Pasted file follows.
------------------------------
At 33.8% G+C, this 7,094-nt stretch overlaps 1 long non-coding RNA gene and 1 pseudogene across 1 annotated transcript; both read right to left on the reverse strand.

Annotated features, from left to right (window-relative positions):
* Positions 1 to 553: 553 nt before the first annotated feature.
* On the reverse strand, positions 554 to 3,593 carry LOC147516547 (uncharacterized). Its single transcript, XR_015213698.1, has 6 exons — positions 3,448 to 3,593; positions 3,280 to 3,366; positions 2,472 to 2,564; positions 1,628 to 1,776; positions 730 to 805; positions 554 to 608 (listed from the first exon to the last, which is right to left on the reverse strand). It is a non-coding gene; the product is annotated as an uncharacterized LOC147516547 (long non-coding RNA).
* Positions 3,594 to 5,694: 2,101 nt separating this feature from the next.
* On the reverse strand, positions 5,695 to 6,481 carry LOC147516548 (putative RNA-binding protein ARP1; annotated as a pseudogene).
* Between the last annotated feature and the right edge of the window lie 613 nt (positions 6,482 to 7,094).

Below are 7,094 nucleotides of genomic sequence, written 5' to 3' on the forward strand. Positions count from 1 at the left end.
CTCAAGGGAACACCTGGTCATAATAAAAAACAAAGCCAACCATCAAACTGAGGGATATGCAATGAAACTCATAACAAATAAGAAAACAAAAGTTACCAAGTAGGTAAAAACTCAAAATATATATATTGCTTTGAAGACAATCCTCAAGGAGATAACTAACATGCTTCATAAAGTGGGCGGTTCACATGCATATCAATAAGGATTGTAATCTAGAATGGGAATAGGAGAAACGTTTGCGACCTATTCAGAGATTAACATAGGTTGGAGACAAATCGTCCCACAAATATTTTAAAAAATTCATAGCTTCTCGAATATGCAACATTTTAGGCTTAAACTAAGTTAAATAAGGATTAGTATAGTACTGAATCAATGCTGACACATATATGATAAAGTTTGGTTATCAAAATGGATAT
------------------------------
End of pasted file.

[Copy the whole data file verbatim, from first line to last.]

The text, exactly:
At 33.8% G+C, this 7,094-nt stretch overlaps 1 long non-coding RNA gene and 1 pseudogene across 1 annotated transcript; both read right to left on the reverse strand.

Annotated features, from left to right (window-relative positions):
* Positions 1 to 553: 553 nt before the first annotated feature.
* On the reverse strand, positions 554 to 3,593 carry LOC147516547 (uncharacterized). Its single transcript, XR_015213698.1, has 6 exons — positions 3,448 to 3,593; positions 3,280 to 3,366; positions 2,472 to 2,564; positions 1,628 to 1,776; positions 730 to 805; positions 554 to 608 (listed from the first exon to the last, which is right to left on the reverse strand). It is a non-coding gene; the product is annotated as an uncharacterized LOC147516547 (long non-coding RNA).
* Positions 3,594 to 5,694: 2,101 nt separating this feature from the next.
* On the reverse strand, positions 5,695 to 6,481 carry LOC147516548 (putative RNA-binding protein ARP1; annotated as a pseudogene).
* Between the last annotated feature and the right edge of the window lie 613 nt (positions 6,482 to 7,094).

Below are 7,094 nucleotides of genomic sequence, written 5' to 3' on the forward strand. Positions count from 1 at the left end.
CTCAAGGGAACACCTGGTCATAATAAAAAACAAAGCCAACCATCAAACTGAGGGATATGCAATGAAACTCATAACAAATAAGAAAACAAAAGTTACCAAGTAGGTAAAAACTCAAAATATATATATTGCTTTGAAGACAATCCTCAAGGAGATAACTAACATGCTTCATAAAGTGGGCGGTTCACATGCATATCAATAAGGATTGTAATCTAGAATGGGAATAGGAGAAACGTTTGCGACCTATTCAGAGATTAACATAGGTTGGAGACAAATCGTCCCACAAATATTTTAAAAAATTCATAGCTTCTCGAATATGCAACATTTTAGGCTTAAACTAAGTTAAATAAGGATTAGTATAGTACTGAATCAATGCTGACACATATATGATAAAGTTTGGTTATCAAAATGGATAT